Crisp Salad Company opens December 4 at 2020 Greenville Ave. At long last, you can build your own salad or go for a Cobb or kale. Crisp also offer soups, artisan bread, gluten-free bread, and mini cupcakes and yogurt parfaits.
The former Private Social space has a new restaurant coming called Barter. Consulting on the menu and restaurant is Fort Worth chef Tim Love. Already gone is the distinctive metal "curtain" that separated the dining room from the bar, to be replaced by a more rustic wooden divider and cork floors throughout. The restaurant is forecast to open around Thanksgiving.
Chef Tim Byres and his Smoke partners Christopher Jeffers and Christopher Zielke took over the Oak Cliff spot that was Outpost American Tavern and before that Campo Bistro. The new concept will debut in a couple of weeks.
Unrefined Bakery will open a third branch on Greenville Avenue, in the space that was previously Society Bakery, which is moving into a bigger space a few doors down. Unrefined has locations in Lakewood and Frisco and is known for gluten-free, soy-free and organic baked treats.
Speaking of Greenville Avenue, Dude, Sweet Chocolate opened a small storefront at 1925 Greenville Ave. It'll be open every day from 11 am to 6 pm, and on weekend nights until 11 pm.
Taking over the defunct Wicked Po' Boys spot in Preston Center is Miss Chi Vietnamese, a new restaurant from Wicked owners Joey and Chi Le, who also own Tanoshii Ramen in Deep Ellum. Wicked was only open a few months before it closed in August. Time waits for no one.
Speaking of new restaurants, these have opened in the past two weeks:
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Weekend Event Planner
As we inch closer to the big holiday of the season, there are plenty of events taking place, but fewer and fewer new ones. This weekend around Dallas will feature a trio of concerts, a national tour of Broadway musical, a holiday festival, versions of both A Christmas Carol and The Nutcracker, and a visit from a Food Network star.
Below are the best ways to spend your precious free time this weekend. Want more options? Lucky for you, we have a much longer list of the city's best events. Looking for the best Christmas lights in town? That list is here.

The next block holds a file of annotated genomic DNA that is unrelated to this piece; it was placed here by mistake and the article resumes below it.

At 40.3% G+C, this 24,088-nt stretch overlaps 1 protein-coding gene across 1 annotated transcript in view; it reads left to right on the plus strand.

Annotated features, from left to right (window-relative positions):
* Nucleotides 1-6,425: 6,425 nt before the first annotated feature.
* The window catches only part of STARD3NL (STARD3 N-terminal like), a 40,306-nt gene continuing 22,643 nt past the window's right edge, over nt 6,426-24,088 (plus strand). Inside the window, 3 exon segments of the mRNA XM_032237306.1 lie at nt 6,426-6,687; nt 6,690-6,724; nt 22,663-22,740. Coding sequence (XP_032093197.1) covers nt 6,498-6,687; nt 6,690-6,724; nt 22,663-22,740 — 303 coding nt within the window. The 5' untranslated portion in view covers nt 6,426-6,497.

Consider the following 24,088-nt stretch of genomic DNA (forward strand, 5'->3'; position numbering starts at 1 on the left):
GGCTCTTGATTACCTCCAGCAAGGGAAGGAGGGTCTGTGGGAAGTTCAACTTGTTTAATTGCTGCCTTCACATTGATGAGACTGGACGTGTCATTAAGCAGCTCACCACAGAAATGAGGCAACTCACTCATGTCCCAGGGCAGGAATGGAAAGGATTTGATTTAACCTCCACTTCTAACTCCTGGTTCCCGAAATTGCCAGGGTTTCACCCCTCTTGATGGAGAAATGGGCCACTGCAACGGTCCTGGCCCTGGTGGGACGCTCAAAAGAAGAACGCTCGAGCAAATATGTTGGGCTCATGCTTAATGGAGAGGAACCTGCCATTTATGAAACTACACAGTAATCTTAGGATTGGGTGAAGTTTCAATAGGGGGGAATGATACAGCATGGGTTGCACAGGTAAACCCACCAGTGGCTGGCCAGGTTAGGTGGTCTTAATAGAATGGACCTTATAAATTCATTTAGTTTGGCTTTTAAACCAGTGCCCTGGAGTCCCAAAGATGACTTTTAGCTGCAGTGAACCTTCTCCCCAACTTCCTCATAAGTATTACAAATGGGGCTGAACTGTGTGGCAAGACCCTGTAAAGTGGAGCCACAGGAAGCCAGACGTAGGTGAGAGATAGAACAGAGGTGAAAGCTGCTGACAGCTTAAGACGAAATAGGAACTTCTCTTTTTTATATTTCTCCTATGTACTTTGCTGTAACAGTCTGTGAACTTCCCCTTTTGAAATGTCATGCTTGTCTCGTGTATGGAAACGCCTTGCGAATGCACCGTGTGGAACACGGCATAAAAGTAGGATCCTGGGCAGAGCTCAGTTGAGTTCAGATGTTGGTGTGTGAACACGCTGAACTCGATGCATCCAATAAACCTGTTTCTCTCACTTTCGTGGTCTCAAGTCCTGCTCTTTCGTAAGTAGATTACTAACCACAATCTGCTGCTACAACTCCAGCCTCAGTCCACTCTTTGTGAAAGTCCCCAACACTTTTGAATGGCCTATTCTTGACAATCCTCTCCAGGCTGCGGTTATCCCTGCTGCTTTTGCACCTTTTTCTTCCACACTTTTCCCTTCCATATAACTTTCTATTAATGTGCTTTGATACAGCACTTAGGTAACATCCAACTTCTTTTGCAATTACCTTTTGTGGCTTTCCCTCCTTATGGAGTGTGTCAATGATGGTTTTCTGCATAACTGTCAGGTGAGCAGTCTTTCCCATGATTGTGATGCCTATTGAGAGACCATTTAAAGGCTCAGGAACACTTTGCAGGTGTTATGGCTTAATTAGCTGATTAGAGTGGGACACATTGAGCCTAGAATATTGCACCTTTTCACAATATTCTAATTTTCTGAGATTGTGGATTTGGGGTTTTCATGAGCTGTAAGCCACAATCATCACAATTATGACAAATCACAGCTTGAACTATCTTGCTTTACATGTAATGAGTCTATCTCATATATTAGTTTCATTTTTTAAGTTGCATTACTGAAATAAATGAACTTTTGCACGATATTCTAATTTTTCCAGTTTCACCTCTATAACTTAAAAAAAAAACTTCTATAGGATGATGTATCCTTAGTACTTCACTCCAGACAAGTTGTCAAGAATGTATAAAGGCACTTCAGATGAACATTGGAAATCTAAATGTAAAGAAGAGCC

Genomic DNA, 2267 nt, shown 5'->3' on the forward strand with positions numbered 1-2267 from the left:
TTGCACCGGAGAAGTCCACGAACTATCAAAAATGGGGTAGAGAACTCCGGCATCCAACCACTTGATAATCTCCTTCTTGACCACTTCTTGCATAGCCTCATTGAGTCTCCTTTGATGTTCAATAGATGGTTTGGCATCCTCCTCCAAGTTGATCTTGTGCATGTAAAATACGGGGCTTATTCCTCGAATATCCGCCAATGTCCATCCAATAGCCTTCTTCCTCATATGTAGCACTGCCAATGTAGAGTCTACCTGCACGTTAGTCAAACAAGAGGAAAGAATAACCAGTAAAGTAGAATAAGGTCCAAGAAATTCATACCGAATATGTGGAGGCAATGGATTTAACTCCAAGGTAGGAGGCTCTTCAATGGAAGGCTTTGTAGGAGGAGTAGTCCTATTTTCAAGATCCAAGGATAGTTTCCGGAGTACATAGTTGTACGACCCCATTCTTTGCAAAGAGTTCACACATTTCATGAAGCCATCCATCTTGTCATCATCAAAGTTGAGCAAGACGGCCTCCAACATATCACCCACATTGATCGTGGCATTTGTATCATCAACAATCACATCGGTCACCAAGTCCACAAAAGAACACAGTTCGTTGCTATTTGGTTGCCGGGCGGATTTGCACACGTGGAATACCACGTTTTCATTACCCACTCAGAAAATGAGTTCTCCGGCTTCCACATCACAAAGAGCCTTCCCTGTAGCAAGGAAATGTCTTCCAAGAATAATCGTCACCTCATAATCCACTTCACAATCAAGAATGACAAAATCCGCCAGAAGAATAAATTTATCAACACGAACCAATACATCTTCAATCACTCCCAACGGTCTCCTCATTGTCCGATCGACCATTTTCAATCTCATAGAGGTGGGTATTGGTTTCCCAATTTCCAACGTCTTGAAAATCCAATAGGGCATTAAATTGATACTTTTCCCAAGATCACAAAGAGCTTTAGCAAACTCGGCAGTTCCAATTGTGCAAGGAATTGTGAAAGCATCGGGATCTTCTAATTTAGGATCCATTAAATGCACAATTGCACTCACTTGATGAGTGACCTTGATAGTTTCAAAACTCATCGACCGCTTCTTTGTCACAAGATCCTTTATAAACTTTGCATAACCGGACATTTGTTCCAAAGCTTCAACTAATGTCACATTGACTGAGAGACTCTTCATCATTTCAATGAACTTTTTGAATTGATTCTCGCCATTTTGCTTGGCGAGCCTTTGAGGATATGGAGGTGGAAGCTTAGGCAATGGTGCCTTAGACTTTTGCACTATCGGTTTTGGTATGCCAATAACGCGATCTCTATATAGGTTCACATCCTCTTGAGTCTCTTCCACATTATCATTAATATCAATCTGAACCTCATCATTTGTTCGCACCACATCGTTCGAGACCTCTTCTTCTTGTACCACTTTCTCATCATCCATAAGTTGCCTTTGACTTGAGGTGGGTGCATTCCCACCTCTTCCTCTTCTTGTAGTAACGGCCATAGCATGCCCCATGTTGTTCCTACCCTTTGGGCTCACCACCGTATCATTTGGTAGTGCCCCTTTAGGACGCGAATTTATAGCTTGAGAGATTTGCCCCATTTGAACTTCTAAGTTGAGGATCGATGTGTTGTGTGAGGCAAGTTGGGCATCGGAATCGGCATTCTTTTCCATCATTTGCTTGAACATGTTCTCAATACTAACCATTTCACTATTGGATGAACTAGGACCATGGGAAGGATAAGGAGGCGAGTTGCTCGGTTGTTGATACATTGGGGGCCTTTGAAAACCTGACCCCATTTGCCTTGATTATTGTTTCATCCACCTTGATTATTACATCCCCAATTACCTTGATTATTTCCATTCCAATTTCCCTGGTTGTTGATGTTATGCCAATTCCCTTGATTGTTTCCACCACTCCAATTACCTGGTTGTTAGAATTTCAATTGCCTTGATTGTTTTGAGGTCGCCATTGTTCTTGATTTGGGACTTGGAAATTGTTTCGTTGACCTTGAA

Thursday, December 8
Punch Brothers and Béla Fleck: My Bluegrass Heart
Two mainstays in the bluegrass music genre, the Punch Brothers and Béla Fleck, will team up for this special concert. Punch Brothers have been at the top of the bluegrass charts since their debut in 2008, which each of their eight albums or EPs landing at No. 1 or 2. Fleck has boldly gone where no banjo player has gone before, a musical journey that has earned him 15 Grammys in nine different genres. My Bluegrass Heart is his first bluegrass tour in 24 years. They'll play at Majestic Theatre.
Broadway Dallas presents Six
Divorced, beheaded, died, divorced, beheaded, survived. From Tudor Queens to Pop Princesses, the six wives of Henry VIII take the mic to remix 50 years of historical heartbreak into an exuberant celebration of 21st century girl power. The national tour of the Broadway musical Six runs through December 25 at Winspear Opera House.
Friday, December 9
Old City Park presents 50th Annual Candlelight
Old City Park will present its 50th Candlelight, the longest running holiday event in Texas. There will be over 13 acres of decorated buildings, strolling carolers, craft vendors, food trucks, and crafts for kids on Saturday and Sunday. The weekend kicks off with Cocktails by Candlelight on Friday. At the 21+ event, guests can enjoy drinks at the park while they see a sneak peek of Candlelight. There will be vendors, Victorian Carolers, drinks, snacks, music, and more.
Company of Rowlett Performers presents A Christmas Carol
Company of Rowlett Performers will present their version of A Christmas Carol, which recounts the story of Ebeneezer Scrooge, an elderly miser who is visited by the ghost of his former business partner, Jacob Marley, and the spirits of Christmas Past, Present, and Yet to Come. The production runs through December 17 at Plaza Theater in Garland.
Avant Chamber Ballet presents The Nutcracker
Avant Chamber Ballet will present its production of Paul Mejia’s The Nutcracker with live orchestra. The production features Tchaikovsky’s timeless score conducted by Brad Cawyer, ACB’s professional dancers, bright young stars chosen from schools across Dallas, unique sets and costumes, and the Arts District decked out with the season’s best. There will be five performances through Sunday at Moody Performance Hall.
Zoé in concert
Mexican rock band Zoé has made waves in both their native country and the United States over the past 20 years. Since 2001, they've released seven albums - most recently 2021's Sonidos de Karmática Resonancia - with three of them being nominated for Best Latin Rock Album at the Grammys, nabbing one award. They'll play at the Music Hall at Fair Park.
Saturday, December 10
Alton Brown Live: Beyond The Eats – The Holiday Variant
Television personality, author, and Food Network and Netflix star Alton Brown comes to Dallas as part of his Alton Brown Live: Beyond The Eats – The Holiday Variant tour. His latest production mixes together science, music, food, and festive fun into two hours of pure entertainment. The event will be at the Music Hall at Fair Park.